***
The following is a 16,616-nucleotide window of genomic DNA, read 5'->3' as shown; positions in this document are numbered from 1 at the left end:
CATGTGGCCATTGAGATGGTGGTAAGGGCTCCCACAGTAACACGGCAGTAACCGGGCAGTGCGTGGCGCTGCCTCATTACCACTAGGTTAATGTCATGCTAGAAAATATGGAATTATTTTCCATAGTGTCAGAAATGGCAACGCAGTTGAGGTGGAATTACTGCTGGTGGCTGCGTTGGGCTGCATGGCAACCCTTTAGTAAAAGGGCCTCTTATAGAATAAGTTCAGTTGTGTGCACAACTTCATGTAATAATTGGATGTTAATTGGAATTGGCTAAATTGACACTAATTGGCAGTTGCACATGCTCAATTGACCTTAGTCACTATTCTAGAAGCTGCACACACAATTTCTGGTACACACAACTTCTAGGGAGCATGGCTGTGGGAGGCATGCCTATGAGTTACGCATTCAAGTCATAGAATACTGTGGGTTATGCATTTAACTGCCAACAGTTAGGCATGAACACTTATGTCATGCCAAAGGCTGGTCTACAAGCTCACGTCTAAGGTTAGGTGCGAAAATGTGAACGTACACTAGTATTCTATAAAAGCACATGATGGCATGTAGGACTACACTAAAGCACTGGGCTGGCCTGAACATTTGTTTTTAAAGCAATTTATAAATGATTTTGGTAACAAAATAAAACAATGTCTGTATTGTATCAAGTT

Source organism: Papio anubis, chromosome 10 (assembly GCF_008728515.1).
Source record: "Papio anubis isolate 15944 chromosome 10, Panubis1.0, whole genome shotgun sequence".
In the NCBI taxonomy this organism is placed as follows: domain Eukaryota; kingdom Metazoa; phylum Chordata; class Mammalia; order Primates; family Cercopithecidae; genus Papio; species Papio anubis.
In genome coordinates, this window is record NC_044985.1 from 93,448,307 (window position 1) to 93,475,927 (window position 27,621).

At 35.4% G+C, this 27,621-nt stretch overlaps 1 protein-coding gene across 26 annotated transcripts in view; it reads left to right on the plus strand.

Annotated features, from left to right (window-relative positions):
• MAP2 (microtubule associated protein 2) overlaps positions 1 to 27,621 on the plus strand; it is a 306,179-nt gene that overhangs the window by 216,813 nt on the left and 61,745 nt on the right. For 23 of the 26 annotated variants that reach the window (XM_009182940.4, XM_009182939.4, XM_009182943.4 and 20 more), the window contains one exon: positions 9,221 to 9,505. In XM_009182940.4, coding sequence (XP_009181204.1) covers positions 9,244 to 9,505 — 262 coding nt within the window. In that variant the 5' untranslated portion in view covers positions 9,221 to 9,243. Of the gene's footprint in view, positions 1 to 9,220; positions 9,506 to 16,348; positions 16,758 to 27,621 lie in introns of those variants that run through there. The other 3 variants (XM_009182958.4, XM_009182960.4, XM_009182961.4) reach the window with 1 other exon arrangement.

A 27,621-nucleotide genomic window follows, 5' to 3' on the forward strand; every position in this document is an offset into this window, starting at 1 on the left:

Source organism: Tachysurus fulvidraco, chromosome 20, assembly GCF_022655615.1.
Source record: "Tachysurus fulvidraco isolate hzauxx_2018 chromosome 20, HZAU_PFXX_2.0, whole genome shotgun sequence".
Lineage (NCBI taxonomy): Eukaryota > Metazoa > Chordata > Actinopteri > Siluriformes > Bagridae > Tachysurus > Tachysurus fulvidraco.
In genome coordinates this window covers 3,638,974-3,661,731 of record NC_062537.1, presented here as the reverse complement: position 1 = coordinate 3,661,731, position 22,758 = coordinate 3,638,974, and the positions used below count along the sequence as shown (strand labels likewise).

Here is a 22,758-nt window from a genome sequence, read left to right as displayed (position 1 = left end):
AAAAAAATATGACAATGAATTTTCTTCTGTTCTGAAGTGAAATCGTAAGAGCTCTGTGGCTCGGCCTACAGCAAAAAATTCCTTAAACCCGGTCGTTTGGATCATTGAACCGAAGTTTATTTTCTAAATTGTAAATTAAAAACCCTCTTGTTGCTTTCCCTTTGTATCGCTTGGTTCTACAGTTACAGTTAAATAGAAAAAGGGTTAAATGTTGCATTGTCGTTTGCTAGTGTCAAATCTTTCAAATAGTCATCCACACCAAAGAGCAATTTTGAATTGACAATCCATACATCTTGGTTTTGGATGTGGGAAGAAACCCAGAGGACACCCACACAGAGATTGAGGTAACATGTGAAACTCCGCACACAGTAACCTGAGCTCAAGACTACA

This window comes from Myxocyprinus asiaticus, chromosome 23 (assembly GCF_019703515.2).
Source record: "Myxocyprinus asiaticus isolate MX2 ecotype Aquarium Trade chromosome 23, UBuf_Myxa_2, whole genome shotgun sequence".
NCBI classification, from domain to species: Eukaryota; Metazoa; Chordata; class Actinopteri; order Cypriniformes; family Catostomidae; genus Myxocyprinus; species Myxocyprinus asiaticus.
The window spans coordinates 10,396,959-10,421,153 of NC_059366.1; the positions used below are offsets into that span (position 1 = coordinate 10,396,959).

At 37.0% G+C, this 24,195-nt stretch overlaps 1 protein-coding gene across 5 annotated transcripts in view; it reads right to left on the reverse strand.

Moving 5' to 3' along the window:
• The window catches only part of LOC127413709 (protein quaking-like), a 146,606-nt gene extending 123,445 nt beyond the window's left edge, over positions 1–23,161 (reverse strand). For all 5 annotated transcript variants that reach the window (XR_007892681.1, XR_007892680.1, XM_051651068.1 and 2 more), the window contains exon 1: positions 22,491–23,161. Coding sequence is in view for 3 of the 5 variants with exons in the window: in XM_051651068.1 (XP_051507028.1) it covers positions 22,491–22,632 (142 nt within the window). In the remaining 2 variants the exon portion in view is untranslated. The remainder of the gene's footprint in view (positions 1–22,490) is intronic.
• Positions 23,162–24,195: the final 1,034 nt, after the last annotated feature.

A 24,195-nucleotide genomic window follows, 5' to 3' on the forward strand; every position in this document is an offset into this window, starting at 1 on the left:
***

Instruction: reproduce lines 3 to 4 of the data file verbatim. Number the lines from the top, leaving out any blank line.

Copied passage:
Source organism: Papio anubis, chromosome 10 (assembly GCF_008728515.1).
Source record: "Papio anubis isolate 15944 chromosome 10, Panubis1.0, whole genome shotgun sequence".